In Nebraska, governors are given the power to fill vacancies in the Legislature. It’s a reflection of the importance people place on having qualified representation without the delay or cost of holding a special election.
That importance is heightened by the unique design of Nebraska’s one-house system. Unlike states with two-house legislatures, where a senator’s resignation still leaves voters with a House member to speak up for them, the occasional vacancy here leaves 1 of every 49 Nebraskans with no representative in the lawmaking branch of government.
So it is understandable that members of the public are scratching their heads over Gov. Dave Heineman’s selection of Bellevue businessman Patrick Shannon and the appointee’s resignation just hours later.
Such stumbles put strains on the voters’ trust.
Shannon was fined $16,000 for allegedly orchestrating a smear campaign against a 2004 election opponent, a charge he has disputed. The fine for questionable campaign tactics was civil rather than criminal, but that doesn’t mean the issue isn’t serious. Just last year, voters amended the Nebraska Constitution to allow state elected officials to be impeached and removed for wrongdoing committed while running for office.
And what about Shannon declining to pay the fine to the Nebraska Accountability and Disclosure Commission? Or the record of tax liens that World-Herald reporting has disclosed? It all raises red flags.
Shannon says a family member’s heart attack was the reason for his resignation. He also says the governor knew about his fines and asked about them. The governor and his staff have remained mum on the selection process, so Shannon’s is the only voice people are hearing.
But the issue here is bigger than one appointee. Just as in election years, it’s about making certain that qualified people serve Nebraskans in the Legislature.
The office of state senator isn’t an honorific. This is serious work with serious ramifications for the state and its future. Filling vacancies when they occur is an equally serious matter. Those who hold the office need to be independent-minded, prepared to tackle a multitude of issues, ready to make tough decisions and able to pass laws based on what’s best for Nebraskans.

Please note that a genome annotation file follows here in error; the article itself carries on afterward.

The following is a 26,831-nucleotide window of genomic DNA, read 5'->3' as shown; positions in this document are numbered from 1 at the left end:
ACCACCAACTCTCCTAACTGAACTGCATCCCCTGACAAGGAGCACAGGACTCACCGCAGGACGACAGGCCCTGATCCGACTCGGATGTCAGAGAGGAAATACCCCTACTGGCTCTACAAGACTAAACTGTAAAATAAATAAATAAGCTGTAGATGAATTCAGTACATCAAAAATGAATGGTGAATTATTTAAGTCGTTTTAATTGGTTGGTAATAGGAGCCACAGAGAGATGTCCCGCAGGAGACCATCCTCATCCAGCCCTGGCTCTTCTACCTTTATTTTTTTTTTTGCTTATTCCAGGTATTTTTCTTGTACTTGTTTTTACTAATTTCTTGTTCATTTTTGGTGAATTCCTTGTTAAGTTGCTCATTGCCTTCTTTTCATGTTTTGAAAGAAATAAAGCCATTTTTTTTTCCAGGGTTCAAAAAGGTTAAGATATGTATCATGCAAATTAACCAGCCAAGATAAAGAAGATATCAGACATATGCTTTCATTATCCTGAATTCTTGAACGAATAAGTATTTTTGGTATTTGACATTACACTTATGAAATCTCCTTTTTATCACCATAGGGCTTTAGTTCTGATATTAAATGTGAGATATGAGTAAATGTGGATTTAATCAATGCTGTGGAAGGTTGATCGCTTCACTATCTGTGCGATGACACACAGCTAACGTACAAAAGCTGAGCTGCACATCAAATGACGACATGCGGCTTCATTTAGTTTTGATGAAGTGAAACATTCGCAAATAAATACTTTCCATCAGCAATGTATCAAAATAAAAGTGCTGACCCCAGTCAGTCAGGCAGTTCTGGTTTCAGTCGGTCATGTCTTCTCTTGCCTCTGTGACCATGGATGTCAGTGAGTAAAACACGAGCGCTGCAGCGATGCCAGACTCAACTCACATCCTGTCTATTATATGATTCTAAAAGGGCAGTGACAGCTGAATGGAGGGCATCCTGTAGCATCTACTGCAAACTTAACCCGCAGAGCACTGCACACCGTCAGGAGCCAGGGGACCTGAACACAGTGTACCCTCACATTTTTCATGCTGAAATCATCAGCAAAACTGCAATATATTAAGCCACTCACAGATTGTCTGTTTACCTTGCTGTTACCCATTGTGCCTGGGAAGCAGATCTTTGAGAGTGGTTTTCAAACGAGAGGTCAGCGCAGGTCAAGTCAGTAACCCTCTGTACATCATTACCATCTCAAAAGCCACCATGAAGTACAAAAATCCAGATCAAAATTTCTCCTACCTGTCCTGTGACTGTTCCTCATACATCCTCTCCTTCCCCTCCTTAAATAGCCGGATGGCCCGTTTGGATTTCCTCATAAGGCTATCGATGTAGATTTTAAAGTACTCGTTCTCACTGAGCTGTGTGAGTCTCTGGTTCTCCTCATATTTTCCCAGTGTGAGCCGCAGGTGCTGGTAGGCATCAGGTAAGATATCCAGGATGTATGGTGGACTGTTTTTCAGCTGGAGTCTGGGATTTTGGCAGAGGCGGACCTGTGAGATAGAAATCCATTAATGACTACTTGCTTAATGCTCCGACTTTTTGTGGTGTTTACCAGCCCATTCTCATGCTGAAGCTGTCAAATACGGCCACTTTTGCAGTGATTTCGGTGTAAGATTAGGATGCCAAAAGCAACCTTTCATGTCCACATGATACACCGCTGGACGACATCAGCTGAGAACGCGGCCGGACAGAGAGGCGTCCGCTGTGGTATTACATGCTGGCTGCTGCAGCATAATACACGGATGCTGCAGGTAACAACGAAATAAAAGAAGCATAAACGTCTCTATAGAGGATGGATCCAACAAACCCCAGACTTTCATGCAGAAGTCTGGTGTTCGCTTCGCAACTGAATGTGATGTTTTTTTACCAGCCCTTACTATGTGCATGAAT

In the era of term limits, the days of the Legislature’s old bulls — lawmakers with years of experience and accumulated knowledge — aren’t coming back. Their short-timer replacements must be ready to hit the ground running, tackle tough issues, look for needed improvements, study and propose bills, cast votes and serve their fellow citizens.
Nebraska’s officially nonpartisan Legislature has elements of partisanship, of course. But it has remained admirably free of much of the raw partisanship that has paralyzed Washington. While it would be naive to think that politics should play no part in filling vacancies, it also would be a mistake to put anything above finding candidates fully qualified to serve.
Appointments such as these are a reflection of a governor’s judgment and philosophy, and the current process of governors appointing replacement legislators has generally worked well.
But it is important to remember that such appointments bypass a legislative district’s voters and election campaigns, those vigorous public debates in which candidates’ pluses and minuses can be weighed, their records and ideas carefully evaluated.
All of those involved in making these appointments need to do as thorough a job of checking out candidates as the voters would.